Your browser doesn't support javascript.
Show: 20 | 50 | 100
Results 1 - 4 de 4
Add filters

Document Type
Year range
mSystems ; 7(4): e0010922, 2022 Aug 30.
Article in English | MEDLINE | ID: covidwho-1891744


A promising approach to help students safely return to in person learning is through the application of sentinel cards for accurate high resolution environmental monitoring of SARS-CoV-2 traces indoors. Because SARS-CoV-2 RNA can persist for up to a week on several indoor surface materials, there is a need for increased temporal resolution to determine whether consecutive surface positives arise from new infection events or continue to report past events. Cleaning sentinel cards after sampling would provide the needed resolution but might interfere with assay performance. We tested the effect of three cleaning solutions (BZK wipes, Wet Wipes, RNase Away) at three different viral loads: "high" (4 × 104 GE/mL), "medium" (1 × 104 GE/mL), and "low" (2.5 × 103 GE/mL). RNase Away, chosen as a positive control, was the most effective cleaning solution on all three viral loads. Wet Wipes were found to be more effective than BZK wipes in the medium viral load condition. The low viral load condition was easily reset with all three cleaning solutions. These findings will enable temporal SARS-CoV-2 monitoring in indoor environments where transmission risk of the virus is high and the need to avoid individual-level sampling for privacy or compliance reasons exists. IMPORTANCE Because SARS-CoV-2, the virus that causes COVID-19, persists on surfaces, testing swabs taken from surfaces is useful as a monitoring tool. This approach is especially valuable in school settings, where there are cost and privacy concerns that are eliminated by taking a single sample from a classroom. However, the virus persists for days to weeks on surface samples, so it is impossible to tell whether positive detection events on consecutive days are a persistent signal or new infectious cases and therefore whether the positive individuals have been successfully removed from the classroom. We compare several methods for cleaning "sentinel cards" to show that this approach can be used to identify new SARS-CoV-2 signals day to day. The results are important for determining how to monitor classrooms and other indoor environments for SARS-CoV-2 virus.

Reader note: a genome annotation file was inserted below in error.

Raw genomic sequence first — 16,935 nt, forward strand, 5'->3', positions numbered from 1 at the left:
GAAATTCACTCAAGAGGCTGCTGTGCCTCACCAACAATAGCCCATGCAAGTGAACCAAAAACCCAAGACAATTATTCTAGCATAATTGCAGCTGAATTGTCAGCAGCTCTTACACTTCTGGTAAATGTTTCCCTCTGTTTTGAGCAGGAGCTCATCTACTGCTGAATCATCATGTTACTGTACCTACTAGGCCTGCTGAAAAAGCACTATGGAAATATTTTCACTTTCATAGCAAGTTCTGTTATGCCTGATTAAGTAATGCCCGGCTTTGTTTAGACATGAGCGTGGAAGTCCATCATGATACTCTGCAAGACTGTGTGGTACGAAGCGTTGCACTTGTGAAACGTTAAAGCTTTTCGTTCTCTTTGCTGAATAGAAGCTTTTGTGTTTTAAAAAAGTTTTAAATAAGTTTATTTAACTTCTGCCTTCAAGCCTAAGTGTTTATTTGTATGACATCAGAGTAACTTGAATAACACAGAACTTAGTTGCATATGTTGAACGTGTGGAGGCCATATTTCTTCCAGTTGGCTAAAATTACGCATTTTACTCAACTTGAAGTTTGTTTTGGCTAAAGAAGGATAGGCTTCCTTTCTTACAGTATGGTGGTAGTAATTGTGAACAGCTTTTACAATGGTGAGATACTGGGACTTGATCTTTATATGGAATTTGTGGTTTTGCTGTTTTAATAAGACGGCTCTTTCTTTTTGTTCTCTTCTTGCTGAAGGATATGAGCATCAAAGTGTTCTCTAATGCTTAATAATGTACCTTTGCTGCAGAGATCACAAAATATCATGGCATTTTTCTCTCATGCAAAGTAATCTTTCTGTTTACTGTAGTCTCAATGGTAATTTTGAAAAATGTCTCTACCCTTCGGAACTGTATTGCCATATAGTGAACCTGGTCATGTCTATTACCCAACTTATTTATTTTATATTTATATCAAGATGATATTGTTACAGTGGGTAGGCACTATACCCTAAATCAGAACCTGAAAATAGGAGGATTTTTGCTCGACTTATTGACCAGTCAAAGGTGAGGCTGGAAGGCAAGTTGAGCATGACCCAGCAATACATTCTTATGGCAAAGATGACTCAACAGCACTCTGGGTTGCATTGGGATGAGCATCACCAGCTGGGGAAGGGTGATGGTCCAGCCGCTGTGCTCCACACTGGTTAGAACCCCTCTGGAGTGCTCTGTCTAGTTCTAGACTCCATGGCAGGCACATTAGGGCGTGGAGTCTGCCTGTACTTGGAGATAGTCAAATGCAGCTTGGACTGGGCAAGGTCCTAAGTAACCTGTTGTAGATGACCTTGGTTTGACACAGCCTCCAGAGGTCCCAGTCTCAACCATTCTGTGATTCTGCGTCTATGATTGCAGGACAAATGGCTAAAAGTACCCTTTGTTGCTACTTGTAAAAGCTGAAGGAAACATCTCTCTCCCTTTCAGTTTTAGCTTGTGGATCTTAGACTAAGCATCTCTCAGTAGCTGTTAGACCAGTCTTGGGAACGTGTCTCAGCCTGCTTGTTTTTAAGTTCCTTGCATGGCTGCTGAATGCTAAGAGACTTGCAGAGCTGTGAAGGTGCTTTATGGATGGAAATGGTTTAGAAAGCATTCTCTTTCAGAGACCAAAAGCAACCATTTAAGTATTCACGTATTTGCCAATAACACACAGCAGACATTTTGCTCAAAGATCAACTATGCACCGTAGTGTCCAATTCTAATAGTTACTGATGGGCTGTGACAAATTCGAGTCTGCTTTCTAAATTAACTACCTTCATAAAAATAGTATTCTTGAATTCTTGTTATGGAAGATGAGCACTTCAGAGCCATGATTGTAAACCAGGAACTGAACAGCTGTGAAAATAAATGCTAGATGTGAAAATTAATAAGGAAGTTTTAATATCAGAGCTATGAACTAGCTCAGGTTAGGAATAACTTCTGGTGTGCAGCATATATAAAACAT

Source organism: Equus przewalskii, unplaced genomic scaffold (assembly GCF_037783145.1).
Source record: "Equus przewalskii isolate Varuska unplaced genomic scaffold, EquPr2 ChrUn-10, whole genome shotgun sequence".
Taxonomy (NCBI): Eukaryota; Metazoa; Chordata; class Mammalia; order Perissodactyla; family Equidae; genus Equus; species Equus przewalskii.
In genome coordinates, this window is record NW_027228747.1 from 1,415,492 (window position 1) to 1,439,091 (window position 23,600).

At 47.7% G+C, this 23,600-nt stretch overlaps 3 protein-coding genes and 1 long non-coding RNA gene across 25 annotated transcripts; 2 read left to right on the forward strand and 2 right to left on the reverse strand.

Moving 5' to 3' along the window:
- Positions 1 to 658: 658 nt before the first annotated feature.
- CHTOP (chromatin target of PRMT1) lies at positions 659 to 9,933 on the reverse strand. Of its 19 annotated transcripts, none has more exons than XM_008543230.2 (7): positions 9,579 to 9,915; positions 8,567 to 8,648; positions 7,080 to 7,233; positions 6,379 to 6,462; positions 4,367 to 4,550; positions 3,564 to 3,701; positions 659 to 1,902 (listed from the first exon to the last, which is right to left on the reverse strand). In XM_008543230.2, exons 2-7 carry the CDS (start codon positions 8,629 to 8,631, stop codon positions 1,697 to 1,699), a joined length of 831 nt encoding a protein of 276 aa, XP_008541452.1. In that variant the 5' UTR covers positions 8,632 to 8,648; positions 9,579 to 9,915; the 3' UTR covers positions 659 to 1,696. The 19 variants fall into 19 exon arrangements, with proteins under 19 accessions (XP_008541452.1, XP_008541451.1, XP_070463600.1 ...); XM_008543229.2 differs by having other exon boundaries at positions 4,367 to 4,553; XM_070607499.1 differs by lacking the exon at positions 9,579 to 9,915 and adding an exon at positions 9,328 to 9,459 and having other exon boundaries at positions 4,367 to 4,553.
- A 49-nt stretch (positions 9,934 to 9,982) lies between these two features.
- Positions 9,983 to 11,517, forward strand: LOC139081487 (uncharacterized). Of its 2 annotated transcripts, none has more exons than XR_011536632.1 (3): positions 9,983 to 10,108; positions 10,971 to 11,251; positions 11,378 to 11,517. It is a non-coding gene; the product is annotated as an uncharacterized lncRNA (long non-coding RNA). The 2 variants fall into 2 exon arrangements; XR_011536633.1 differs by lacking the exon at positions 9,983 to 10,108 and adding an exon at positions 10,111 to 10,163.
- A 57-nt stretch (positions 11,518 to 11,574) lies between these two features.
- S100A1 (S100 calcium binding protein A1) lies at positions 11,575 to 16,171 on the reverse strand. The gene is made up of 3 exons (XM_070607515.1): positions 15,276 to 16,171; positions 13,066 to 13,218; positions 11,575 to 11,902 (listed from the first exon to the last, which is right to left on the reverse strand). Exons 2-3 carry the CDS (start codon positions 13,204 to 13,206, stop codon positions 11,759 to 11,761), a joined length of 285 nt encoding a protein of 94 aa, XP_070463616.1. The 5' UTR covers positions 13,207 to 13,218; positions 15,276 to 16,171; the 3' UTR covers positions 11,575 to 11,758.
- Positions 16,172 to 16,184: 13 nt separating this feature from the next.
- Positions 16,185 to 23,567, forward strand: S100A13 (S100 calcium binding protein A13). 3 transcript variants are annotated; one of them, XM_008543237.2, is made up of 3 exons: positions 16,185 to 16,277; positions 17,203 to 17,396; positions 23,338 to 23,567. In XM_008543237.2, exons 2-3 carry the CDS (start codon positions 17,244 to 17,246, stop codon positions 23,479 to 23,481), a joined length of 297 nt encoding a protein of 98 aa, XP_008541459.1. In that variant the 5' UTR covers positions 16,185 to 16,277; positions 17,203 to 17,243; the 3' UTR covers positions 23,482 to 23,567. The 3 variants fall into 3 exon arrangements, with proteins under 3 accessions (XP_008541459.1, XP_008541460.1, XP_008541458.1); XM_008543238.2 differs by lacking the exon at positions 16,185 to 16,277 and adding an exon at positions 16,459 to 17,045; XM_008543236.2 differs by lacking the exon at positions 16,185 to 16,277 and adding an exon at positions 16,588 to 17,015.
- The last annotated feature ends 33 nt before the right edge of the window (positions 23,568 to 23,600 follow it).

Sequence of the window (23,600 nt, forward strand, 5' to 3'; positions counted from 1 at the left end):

mSystems ; 7(4): e0010322, 2022 Aug 30.
Article in English | MEDLINE | ID: covidwho-1891743


Surface sampling for SARS-CoV-2 RNA detection has shown considerable promise to detect exposure of built environments to infected individuals shedding virus who would not otherwise be detected. Here, we compare two popular sampling media (VTM and SDS) and two popular workflows (Thermo and PerkinElmer) for implementation of a surface sampling program suitable for environmental monitoring in public schools. We find that the SDS/Thermo pipeline shows superior sensitivity and specificity, but that the VTM/PerkinElmer pipeline is still sufficient to support surface surveillance in any indoor setting with stable cohorts of occupants (e.g., schools, prisons, group homes, etc.) and may be used to leverage existing investments in infrastructure. IMPORTANCE The ongoing COVID-19 pandemic has claimed the lives of over 5 million people worldwide. Due to high density occupancy of indoor spaces for prolonged periods of time, schools are often of concern for transmission, leading to widespread school closings to combat pandemic spread when cases rise. Since pediatric clinical testing is expensive and difficult from a consent perspective, we have deployed surface sampling in SASEA (Safer at School Early Alert), which allows for detection of SARS-CoV-2 from surfaces within a classroom. In this previous work, we developed a high-throughput method which requires robotic automation and specific reagents that are often not available for public health laboratories such as the San Diego County Public Health Laboratory (SDPHL). Therefore, we benchmarked our method (Thermo pipeline) against SDPHL's (PerkinElmer) more widely used method for the detection and prediction of SARS-CoV-2 exposure. While our method shows superior sensitivity (false-negative rate of 9% versus 27% for SDPHL), the SDPHL pipeline is sufficient to support surface surveillance in indoor settings. These findings are important since they show that existing investments in infrastructure can be leveraged to slow the spread of SARS-CoV-2 not in just the classroom but also in prisons, nursing homes, and other high-risk, indoor settings.